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Coming Soon: An Open-Source, Reverse-Engineered Mali GPU Driver

timothy posted more than 2 years ago | from the mali-pitchers dept.

Graphics 47

An anonymous reader writes "Next month at FOSDEM there will be an announcement of a fully open-source and reverse-engineered ARM Mali graphics driver for Android / Linux. This driver, according to Phoronix, is said to support OpenGL ES and other functionality from reverse engineering the official ARM Linux driver. Will this mark a change for open-source graphics drivers on ARM, just as the Radeon did for x86 Linux?"

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First post... (-1)

Anonymous Coward | more than 2 years ago | (#38773232)

...whoohoo!

It's a big challenge to reverse engineer (1, Redundant)

Taco Cowboy (5327) | more than 2 years ago | (#38773258)

When vendors decide to keep everything to themselves and leave the users out in the cold, the only way to get in is by reverse engineer

But it is hard

It is especially hard when one has to deal with updated microcodes for each subsequent release of the product

Kudos for those who try to crack the Radeon !

Re:It's a big challenge to reverse engineer (5, Insightful)

TheRaven64 (641858) | more than 2 years ago | (#38773430)

Add to that, most modern GPUs also have a variety of coprocessors for things like H.264 decoding. These are quite often licensed as IP cores from a third party, so a company like nVidia or AMD may not even legally be allowed to provide you with their programming interfaces. To make life even more fun for reverse engineers, they don't document where they licensed these coprocessor cores from anywhere, so it's generally very hard to work out who to contact with a request for documentation. This is why open source drivers tend to miss off some of the features of the proprietary ones: once you've reverse engineered the GPU, there's still a load of other stuff left...

Re:It's a big challenge to reverse engineer (1, Interesting)

walshy007 (906710) | more than 2 years ago | (#38773484)

This is not a problem in linux land, and this is precisely why everything is going over to gallium3d etc.

When it comes down to it all programmable gpus provide similar functionality, shader units, etc etc, galluim3d serves as the abstraction layer so all of the higher level stuff goes on top.

In the end all you need for the driver is the low level workings of it to provide a state tracker to the abstraction layer that it understands, the rest is already done (or in the process of already being done). Code re-use, it is useful.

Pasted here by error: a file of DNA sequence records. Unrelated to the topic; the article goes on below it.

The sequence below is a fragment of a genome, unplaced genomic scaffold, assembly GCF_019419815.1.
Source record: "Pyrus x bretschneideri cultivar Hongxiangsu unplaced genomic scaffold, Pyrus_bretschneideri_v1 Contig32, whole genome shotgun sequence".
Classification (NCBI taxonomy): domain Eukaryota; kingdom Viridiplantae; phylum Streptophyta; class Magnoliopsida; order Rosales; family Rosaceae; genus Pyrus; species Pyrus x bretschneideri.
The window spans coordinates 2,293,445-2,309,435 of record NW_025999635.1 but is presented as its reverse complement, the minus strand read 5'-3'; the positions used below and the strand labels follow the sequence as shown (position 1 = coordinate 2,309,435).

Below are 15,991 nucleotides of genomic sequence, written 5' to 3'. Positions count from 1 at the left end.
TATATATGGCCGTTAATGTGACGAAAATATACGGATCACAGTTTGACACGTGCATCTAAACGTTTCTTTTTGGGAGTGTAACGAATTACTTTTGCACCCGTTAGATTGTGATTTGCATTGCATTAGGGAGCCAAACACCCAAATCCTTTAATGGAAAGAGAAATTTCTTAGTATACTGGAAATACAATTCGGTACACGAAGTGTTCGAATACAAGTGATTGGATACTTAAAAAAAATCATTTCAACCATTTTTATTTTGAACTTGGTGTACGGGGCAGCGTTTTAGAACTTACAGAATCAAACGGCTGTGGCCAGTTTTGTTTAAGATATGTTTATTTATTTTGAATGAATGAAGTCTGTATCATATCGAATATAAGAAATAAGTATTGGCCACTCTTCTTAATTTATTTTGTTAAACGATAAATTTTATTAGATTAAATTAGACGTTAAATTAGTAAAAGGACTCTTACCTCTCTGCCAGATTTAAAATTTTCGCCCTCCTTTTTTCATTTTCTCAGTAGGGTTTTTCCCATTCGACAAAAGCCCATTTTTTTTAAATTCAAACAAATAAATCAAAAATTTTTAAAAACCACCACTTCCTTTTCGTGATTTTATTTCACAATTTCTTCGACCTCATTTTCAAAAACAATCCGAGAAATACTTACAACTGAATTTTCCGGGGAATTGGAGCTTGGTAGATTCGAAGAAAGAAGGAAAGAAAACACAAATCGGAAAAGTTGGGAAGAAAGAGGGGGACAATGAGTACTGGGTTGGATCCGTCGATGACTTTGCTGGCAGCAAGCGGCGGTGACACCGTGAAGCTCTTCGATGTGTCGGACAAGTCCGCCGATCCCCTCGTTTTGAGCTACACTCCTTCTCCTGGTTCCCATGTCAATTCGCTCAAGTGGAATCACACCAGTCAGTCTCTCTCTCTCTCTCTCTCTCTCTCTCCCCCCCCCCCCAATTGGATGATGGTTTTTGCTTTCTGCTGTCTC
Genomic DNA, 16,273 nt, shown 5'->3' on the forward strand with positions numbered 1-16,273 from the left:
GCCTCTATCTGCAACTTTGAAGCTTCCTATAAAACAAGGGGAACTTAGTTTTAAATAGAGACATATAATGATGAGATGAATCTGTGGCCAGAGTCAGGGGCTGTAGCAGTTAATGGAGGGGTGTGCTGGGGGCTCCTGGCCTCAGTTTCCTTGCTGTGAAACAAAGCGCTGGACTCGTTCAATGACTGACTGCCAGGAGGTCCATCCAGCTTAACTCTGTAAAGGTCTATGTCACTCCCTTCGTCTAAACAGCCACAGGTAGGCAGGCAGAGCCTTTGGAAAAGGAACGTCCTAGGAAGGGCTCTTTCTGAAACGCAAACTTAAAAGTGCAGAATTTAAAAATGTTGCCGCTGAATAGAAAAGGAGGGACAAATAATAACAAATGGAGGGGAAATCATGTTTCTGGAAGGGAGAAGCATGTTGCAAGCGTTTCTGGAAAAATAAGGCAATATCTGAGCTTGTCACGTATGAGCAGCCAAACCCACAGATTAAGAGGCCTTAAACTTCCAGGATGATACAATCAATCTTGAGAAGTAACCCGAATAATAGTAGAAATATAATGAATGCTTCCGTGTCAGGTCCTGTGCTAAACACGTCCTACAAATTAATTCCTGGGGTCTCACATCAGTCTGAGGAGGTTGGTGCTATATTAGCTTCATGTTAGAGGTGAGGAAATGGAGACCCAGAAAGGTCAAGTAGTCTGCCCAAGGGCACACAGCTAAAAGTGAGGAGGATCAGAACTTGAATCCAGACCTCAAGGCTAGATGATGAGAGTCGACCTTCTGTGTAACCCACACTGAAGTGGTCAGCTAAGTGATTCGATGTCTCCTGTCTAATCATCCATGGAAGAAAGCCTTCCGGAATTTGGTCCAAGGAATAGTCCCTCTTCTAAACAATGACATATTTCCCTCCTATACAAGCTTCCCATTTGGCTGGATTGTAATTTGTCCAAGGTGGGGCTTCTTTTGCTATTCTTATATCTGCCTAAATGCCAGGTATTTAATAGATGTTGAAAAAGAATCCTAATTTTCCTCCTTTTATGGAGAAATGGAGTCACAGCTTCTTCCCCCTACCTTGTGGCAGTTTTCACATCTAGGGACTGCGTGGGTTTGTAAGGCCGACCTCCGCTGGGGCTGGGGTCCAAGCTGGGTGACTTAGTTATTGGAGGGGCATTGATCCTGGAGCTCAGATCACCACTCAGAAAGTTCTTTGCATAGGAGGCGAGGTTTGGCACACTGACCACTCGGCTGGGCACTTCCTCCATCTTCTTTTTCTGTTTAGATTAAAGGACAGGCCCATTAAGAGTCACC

Re:It's a big challenge to reverse engineer (5, Interesting)

Kjella (173770) | more than 2 years ago | (#38773772)

Add to that, most modern GPUs also have a variety of coprocessors for things like H.264 decoding. These are quite often licensed as IP cores from a third party

Not coprocessors but third party ASICs, particularly for multimedia en/decoding and HDMI audio. That it may be third party IP is only half the problem though, as I understand it AMD's Unified Video Decoder (UVD) is their own yet it's still a paperweight under the open source drivers because of DRM issues. Same with HDMI audio, they're required to provide a Protected Audio Path in order to play BluRays and such. In fact it's also a risk when releasing shader information because part of the H.264 decoding process happens in shaders, at least on AMD and part of the reason the open source driver doesn't get to share more with the proprietary driver.

That said, there's extremely much that could be done without more information too. As I understand it all the shader information to implement OpenGL 4.2 and OpenCL for Evergreen and Northern Islands (AMD HD 5xxx and 6xxx series) is out there, but both Mesa and the drivers need huge amounts of work. The current version of Mesa only supports OpenGL 2.1 but Mesa 8 is supposed to bring OpenGL 3.0 support, OpenCL is still only in proof of concept stages. That should "only" take a hundred full time developers or so, not any more specs. Right now the few that have plenty just keeping up with the huge architecture changes between generations...

Re:It's a big challenge to reverse engineer (1)

Anonymous Coward | more than 2 years ago | (#38774022)

Add to that, most modern GPUs also have a variety of coprocessors for things like H.264 decoding...

This is not true at all for ARM systems. Actually quite the opposite. The Mali 400 is a 3d graphics core *only*. It renders images to a memory buffer and is not even capable of presenting that image on a display. That is the job of the display controller which on your avarage SoC would not be designed by ARM. A PC GPU would normally have dedicated memory, a 3D core, a 2D blitter (on older hardware), a video block and a display controller all integrated on a graphics card. In an ARM SoC all those parts could come from different vendors and would be integrated on the same chip along with e.g. the CPU cores.